As a writer, I’m fascinated by other writers’ writing habits. There are infinite ways to construct a story, so it’s interesting to hear how others choose to do it.
George R.R. Martin, author of A Game of Thrones and its sequels, devised an excellent metaphor for writers and their processes. He divides them up into two loose categories: architects and gardeners.
What exactly does that mean? Let’s dig in.
Here’s how Martin defines them:
“The architect, as if designing a building, lays out the entire novel at a time. He knows how many rooms there will be or what a roof will be made of or how high it will be, or where the plumbing will run and where the electrical outlets will be in its room. All that before he drives the first nail. Everything is there in the blueprint.”
In other words, architects plan everything before writing it. They might work from a detailed outline or multi-page treatment. Architects often devise character bios or event timelines. If you’ve ever covered your wall in sticky notes, you’re probably an architect (or maybe a detective?).
When I did screenwriting in school, we were obligated to be architects; that is, we were required to write an outline for every script. Makes sense. With only a semester to write, it’s a unwise to choose a destination without a map.
However, spending time as an architect revealed some inherent weaknesses with the style. For one, characters might feel a bit less natural when they’re written to an outline. Characters come alive when they make organic decisions which align with their established traits. They can feel stiff when making decisions for the sake of an outline.
Of course, being an architect also has its advantages. For instance, architectural writing tends to feel more focused, especially on first drafts. Architects spend less time searching for their path since they’ve already built. All that’s left is to expand upon it—adorn it with some yellow bricks or something.
I’ll let Mr. Martin take over here:
“And then there’s the gardener who digs the hole in the ground, puts in the seed and waters it with his blood and sees what comes up. The gardener knows certain things. He’s not completely ignorant. He knows whether he planted an oak tree, or corn, or a cauliflower. He has some idea of the shape but a lot of it depends on the wind and the weather and how much blood he gives it and so forth.”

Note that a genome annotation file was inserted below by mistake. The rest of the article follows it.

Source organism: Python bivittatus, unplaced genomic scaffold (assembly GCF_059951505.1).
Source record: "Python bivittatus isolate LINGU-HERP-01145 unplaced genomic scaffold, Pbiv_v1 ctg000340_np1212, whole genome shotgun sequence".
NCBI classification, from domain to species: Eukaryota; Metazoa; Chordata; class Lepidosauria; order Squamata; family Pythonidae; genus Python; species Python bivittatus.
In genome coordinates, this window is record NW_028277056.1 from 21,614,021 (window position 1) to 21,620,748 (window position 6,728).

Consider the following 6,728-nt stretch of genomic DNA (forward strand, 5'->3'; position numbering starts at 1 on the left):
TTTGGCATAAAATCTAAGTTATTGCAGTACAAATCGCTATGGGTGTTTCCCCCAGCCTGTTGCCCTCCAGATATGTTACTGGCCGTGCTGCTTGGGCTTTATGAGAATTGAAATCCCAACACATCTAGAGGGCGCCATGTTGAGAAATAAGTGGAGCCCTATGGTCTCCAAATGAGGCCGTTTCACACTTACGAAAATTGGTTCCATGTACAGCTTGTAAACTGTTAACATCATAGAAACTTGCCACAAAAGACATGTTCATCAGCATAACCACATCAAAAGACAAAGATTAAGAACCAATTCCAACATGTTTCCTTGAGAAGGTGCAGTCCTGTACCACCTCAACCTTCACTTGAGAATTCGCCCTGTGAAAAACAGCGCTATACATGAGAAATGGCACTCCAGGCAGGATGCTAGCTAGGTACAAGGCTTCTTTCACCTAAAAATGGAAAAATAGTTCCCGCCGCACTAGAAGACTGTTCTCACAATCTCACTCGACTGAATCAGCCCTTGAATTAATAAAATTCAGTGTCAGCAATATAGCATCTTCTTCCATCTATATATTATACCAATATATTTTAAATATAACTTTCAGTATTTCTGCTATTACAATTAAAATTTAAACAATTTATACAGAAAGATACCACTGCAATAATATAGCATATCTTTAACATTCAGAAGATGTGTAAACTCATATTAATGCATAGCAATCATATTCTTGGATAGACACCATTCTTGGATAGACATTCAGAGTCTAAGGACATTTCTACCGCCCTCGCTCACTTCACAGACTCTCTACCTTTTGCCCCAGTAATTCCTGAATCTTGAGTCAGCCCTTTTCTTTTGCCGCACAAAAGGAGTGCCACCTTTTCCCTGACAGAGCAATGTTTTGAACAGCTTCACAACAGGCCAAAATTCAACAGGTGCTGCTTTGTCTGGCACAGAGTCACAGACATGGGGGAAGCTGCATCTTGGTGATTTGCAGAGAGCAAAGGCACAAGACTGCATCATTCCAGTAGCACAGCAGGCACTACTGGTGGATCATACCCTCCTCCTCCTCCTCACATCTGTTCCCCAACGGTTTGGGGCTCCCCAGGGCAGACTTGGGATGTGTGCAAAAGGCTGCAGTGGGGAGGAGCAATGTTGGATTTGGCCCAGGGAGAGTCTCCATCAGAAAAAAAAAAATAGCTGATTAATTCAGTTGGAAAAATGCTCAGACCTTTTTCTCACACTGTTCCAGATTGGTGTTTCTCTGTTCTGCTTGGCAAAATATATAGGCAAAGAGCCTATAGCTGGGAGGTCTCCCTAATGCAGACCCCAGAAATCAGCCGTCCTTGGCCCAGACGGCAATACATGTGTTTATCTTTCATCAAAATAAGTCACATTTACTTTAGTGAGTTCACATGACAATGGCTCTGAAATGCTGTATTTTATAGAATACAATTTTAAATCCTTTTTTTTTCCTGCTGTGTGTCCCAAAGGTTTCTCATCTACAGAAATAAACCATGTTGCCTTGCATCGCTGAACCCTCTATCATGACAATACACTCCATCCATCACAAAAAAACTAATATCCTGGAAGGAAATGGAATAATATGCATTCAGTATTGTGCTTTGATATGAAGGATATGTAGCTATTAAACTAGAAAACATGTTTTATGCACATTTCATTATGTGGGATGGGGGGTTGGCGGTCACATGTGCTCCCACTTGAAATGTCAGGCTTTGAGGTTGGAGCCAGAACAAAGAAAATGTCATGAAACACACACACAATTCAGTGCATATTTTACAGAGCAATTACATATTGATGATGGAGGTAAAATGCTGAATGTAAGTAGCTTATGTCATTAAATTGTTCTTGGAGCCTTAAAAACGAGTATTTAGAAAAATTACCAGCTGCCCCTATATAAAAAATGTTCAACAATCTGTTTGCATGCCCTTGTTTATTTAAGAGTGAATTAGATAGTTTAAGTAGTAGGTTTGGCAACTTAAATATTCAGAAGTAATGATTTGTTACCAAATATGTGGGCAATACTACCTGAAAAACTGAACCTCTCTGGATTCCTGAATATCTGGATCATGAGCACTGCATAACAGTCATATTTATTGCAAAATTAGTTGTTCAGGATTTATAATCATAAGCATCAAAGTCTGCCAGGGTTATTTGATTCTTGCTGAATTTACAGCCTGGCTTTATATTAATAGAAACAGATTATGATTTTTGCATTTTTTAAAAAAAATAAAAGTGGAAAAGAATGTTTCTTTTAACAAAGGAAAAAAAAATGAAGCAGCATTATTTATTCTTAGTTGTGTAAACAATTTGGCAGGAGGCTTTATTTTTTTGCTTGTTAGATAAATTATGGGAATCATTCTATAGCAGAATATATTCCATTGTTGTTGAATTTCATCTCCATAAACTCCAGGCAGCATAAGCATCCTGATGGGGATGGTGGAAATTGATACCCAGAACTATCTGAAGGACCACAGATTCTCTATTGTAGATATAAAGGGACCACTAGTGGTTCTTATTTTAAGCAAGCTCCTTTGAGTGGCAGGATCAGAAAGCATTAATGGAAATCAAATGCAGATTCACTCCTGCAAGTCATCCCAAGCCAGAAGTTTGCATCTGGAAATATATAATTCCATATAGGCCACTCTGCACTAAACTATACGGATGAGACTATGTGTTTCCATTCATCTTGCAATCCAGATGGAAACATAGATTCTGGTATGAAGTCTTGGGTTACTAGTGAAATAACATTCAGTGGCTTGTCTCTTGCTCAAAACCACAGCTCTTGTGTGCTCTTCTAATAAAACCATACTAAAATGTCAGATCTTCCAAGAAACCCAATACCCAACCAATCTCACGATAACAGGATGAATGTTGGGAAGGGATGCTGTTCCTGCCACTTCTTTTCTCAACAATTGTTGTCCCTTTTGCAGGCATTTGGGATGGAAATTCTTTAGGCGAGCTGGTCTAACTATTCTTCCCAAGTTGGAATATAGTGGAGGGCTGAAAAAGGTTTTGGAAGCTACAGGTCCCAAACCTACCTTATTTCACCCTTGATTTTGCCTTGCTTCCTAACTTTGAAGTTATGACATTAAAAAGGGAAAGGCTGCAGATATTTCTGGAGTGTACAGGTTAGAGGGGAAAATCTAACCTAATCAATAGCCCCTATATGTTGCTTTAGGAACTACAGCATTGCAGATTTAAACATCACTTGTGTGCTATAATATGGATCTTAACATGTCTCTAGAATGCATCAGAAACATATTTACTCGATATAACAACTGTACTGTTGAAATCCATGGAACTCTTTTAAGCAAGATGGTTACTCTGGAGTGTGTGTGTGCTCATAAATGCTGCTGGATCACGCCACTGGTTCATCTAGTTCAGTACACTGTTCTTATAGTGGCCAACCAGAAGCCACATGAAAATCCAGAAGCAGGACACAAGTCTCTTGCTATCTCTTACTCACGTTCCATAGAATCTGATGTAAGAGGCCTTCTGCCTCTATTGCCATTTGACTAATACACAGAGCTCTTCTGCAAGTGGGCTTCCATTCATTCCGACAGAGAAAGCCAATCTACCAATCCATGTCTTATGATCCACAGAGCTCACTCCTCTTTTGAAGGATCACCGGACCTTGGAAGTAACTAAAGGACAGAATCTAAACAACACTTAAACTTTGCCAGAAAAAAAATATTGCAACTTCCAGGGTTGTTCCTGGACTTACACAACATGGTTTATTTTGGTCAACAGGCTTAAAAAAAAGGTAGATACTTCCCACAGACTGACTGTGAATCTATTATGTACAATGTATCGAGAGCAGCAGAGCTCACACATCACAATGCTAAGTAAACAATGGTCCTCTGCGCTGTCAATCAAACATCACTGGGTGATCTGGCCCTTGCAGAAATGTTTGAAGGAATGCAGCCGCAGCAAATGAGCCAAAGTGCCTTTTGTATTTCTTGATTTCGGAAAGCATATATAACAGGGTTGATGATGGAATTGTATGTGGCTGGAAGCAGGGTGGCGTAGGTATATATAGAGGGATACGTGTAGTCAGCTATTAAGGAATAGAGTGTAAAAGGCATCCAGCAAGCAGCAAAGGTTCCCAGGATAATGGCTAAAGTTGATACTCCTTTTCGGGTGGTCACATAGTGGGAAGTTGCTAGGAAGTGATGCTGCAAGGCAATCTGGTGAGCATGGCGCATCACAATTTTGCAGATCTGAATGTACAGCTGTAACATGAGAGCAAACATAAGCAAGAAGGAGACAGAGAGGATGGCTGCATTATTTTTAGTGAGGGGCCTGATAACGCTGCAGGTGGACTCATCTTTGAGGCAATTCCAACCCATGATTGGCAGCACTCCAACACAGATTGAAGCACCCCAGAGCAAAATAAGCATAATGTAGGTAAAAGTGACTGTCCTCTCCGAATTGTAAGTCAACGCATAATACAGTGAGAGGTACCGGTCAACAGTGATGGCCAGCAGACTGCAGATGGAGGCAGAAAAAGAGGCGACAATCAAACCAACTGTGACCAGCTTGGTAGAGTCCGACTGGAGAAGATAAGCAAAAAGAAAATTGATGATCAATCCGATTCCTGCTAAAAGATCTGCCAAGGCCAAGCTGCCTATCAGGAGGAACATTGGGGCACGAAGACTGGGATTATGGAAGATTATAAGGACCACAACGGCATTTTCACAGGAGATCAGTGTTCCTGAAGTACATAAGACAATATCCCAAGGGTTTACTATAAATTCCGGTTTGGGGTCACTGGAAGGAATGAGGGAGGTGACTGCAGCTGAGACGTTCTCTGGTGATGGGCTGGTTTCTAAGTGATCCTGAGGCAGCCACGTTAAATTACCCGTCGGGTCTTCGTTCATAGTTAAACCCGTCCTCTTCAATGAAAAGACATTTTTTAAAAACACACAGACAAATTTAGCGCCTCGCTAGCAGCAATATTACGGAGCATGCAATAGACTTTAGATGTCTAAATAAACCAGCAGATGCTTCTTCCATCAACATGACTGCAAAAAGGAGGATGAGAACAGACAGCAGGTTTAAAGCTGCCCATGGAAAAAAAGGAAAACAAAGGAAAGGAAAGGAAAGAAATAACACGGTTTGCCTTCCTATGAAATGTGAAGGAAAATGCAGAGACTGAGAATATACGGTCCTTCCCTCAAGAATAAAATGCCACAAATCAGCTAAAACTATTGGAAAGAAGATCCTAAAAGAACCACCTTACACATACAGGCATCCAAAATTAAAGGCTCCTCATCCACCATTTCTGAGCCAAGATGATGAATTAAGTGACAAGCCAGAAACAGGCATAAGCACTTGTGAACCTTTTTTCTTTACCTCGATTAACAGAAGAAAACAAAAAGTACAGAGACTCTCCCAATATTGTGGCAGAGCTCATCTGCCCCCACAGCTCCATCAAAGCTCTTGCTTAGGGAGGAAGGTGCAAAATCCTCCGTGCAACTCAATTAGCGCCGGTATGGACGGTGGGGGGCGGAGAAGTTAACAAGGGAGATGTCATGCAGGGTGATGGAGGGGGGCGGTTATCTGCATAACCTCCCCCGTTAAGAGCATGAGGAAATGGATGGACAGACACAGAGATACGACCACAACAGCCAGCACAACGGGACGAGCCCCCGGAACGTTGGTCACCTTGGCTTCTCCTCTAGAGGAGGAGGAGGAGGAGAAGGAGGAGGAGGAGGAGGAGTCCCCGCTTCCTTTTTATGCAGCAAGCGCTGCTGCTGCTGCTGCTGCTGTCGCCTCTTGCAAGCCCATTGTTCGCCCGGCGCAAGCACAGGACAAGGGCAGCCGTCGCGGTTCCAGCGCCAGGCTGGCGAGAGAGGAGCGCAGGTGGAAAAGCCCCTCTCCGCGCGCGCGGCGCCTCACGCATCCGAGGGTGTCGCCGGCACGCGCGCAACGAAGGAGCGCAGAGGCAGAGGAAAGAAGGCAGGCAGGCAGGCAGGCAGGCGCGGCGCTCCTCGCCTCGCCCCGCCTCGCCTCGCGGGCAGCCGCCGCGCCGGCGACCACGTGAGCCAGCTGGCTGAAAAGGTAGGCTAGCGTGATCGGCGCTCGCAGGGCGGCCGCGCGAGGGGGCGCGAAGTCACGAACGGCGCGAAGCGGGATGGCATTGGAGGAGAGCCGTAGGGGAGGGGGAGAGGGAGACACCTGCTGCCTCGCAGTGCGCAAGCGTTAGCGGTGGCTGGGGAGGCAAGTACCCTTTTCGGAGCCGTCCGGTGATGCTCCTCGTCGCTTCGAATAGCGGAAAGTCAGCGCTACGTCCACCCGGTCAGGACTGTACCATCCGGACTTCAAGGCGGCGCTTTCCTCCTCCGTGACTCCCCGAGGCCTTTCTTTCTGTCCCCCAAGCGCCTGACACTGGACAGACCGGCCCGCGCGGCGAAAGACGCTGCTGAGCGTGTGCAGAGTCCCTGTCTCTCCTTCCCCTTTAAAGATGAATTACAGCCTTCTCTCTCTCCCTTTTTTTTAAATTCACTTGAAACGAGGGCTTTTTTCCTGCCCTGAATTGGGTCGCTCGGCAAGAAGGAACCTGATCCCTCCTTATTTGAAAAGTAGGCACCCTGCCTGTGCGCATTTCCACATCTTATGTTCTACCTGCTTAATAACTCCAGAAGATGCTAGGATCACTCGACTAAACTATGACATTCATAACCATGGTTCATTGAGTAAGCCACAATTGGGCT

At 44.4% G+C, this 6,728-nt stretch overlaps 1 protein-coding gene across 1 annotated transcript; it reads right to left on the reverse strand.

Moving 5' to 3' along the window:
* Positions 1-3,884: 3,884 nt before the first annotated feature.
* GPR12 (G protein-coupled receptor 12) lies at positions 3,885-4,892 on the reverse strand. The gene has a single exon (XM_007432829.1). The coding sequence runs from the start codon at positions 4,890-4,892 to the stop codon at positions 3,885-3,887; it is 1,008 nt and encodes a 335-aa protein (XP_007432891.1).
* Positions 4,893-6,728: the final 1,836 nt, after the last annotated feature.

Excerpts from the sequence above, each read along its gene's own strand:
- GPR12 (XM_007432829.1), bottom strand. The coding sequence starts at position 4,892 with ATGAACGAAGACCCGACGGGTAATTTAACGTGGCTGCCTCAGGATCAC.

Gardeners plant the seed of an idea and watch it blossom. Unlike architects, they usually don’t have a blueprint for their stories. Instead, gardeners often begin with a particular thought, character, or scene, then work from there. Where it goes is anyone’s guess.
Although being a gardener is liberating, it also requires a lot of trial and error. Gardeners might start on a promising idea and spend weeks nurturing it. But what if it doesn’t grow? What if it doesn’t go anywhere? It’s discouraging to spend time on a particular piece only to realize you have no idea how it should develop.
The advantage of being a gardener (besides the fresh vegetables) is that such writing often feels spontaneous. Unlike architects, gardeners will often find surprises within their own work. Gardener characters also might feel less rigid than architect characters. Their actions will often shape the story since there is no predetermined path for them to follow.
Which Are You?
Here are Martin’s closing remarks on the subject:
“No one is purely an architect or a gardener in terms of a writer, but many writers tend to one side or the other. I’m very much more a gardener.”
As Martin wrote, most writers fall somewhere near the middle and lean toward one side or the other. So which are you closer to: an architect or a gardener?
I’m still figuring out which side I favor. In my screenwriting days, I had to be more of an architect. After graduating, I swung far (maybe too far) towards gardening. Now I’m shifting back toward an architect.
Whichever you are, keep building and keep planting. Keep writing!